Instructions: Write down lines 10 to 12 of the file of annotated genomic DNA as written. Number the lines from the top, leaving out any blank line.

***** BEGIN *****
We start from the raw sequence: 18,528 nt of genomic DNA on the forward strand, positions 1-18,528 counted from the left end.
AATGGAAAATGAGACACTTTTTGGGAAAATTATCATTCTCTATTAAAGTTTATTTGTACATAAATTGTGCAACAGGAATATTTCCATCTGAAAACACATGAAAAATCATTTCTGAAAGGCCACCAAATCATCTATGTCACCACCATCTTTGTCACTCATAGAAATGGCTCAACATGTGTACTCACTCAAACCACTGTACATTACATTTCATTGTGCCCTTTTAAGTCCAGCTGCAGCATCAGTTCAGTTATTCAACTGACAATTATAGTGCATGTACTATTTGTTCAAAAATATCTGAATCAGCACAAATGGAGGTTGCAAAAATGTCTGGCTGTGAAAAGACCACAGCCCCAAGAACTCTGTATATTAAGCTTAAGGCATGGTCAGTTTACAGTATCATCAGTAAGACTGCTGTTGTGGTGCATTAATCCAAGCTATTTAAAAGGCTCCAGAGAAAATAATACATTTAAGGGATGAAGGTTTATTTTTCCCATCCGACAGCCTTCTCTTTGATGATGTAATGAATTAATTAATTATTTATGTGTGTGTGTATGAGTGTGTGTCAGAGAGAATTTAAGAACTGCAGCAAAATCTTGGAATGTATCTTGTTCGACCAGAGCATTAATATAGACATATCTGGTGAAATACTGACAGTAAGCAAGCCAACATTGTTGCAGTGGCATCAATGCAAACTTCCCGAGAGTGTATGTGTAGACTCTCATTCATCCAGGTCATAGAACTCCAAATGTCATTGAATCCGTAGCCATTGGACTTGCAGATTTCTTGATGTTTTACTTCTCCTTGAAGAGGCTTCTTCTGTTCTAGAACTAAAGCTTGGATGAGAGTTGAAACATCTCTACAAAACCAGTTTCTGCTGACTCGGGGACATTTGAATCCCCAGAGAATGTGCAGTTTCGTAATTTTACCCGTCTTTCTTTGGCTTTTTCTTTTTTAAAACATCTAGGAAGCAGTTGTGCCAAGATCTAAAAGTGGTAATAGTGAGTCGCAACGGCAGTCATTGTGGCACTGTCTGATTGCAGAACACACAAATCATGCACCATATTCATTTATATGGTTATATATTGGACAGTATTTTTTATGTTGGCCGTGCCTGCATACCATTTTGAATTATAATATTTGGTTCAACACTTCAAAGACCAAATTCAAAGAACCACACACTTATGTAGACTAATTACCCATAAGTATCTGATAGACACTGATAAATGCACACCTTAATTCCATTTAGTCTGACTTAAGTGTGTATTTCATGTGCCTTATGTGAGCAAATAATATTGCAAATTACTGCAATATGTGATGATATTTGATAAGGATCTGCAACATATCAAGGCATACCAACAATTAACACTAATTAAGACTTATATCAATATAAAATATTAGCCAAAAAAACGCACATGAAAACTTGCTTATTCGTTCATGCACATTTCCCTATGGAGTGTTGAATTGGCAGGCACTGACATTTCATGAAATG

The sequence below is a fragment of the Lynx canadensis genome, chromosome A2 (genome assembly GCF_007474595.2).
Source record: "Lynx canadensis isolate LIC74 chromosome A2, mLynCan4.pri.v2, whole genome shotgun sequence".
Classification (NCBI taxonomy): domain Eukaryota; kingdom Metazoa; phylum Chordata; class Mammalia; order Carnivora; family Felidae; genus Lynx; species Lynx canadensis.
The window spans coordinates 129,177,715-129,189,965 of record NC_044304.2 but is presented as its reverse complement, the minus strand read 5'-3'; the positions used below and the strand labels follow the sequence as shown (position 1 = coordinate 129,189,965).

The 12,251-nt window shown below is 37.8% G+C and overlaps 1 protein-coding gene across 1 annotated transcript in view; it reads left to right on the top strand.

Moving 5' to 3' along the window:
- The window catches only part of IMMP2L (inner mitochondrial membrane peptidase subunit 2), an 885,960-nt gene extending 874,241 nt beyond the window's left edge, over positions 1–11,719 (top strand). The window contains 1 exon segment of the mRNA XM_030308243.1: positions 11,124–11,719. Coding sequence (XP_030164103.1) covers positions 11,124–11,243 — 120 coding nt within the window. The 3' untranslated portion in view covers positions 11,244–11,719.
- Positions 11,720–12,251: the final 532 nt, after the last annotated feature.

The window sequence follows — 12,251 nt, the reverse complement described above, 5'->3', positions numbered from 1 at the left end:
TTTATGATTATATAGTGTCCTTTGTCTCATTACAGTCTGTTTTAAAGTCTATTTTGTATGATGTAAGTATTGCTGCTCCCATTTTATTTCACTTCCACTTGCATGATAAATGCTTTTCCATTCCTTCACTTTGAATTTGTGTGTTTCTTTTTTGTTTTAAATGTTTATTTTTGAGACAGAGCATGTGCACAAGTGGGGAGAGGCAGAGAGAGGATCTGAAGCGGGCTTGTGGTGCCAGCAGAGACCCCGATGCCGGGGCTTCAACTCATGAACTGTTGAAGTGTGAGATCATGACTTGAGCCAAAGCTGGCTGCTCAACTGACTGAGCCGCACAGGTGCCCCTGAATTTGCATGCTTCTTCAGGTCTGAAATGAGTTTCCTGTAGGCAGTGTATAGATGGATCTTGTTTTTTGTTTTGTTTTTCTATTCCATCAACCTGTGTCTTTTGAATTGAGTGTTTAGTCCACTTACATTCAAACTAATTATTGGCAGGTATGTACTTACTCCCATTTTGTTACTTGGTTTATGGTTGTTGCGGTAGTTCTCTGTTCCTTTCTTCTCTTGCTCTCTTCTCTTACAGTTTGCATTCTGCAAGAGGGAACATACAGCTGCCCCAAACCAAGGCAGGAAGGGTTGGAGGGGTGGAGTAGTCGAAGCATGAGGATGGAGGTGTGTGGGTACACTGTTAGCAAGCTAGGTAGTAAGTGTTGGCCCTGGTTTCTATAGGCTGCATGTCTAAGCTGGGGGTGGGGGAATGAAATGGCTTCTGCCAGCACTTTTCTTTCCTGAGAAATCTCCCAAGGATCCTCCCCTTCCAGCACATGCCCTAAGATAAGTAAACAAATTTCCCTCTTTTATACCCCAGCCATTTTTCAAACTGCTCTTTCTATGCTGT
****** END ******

- Positions 11,720–12,251: the final 532 nt, after the last annotated feature.

The window sequence follows — 12,251 nt, the reverse complement described above, 5'->3', positions numbered from 1 at the left end:
TTTATGATTATATAGTGTCCTTTGTCTCATTACAGTCTGTTTTAAAGTCTATTTTGTATGATGTAAGTATTGCTGCTCCCATTTTATTTCACTTCCACTTGCATGATAAATGCTTTTCCATTCCTTCACTTTGAATTTGTGTGTTTCTTTTTTGTTTTAAATGTTTATTTTTGAGACAGAGCATGTGCACAAGTGGGGAGAGGCAGAGAGAGGATCTGAAGCGGGCTTGTGGTGCCAGCAGAGACCCCGATGCCGGGGCTTCAACTCATGAACTGTTGAAGTGTGAGATCATGACTTGAGCCAAAGCTGGCTGCTCAACTGACTGAGCCGCACAGGTGCCCCTGAATTTGCATGCTTCTTCAGGTCTGAAATGAGTTTCCTGTAGGCAGTGTATAGATGGATCTTGTTTTTTGTTTTGTTTTTCTATTCCATCAACCTGTGTCTTTTGAATTGAGTGTTTAGTCCACTTACATTCAAACTAATTATTGGCAGGTATGTACTTACTCCCATTTTGTTACTTGGTTTATGGTTGTTGCGGTAGTTCTCTGTTCCTTTCTTCTCTTGCTCTCTTCTCTTACAGTTTGCATTCTGCAAGAGGGAACATACAGCTGCCCCAAACCAAGGCAGGAAGGGTTGGAGGGGTGGAGTAGTCGAAGCATGAGGATGGAGGTGTGTGGGTACACTGTTAGCAAGCTAGGTAGTAAGTGTTGGCCCTGGTTTCTATAGGCTGCATGTCTAAGCTGGGGGTGGGGGAATGAAATGGCTTCTGCCAGCACTTTTCTTTCCTGAGAAATCTCCCAAGGATCCTCCCCTTCCAGCACATGCCCTAAGATAAGTAAACAAATTTCCCTCTTTTATACCCCAGCCATTTTTCAAACTGCTCTTTCTATGCTGT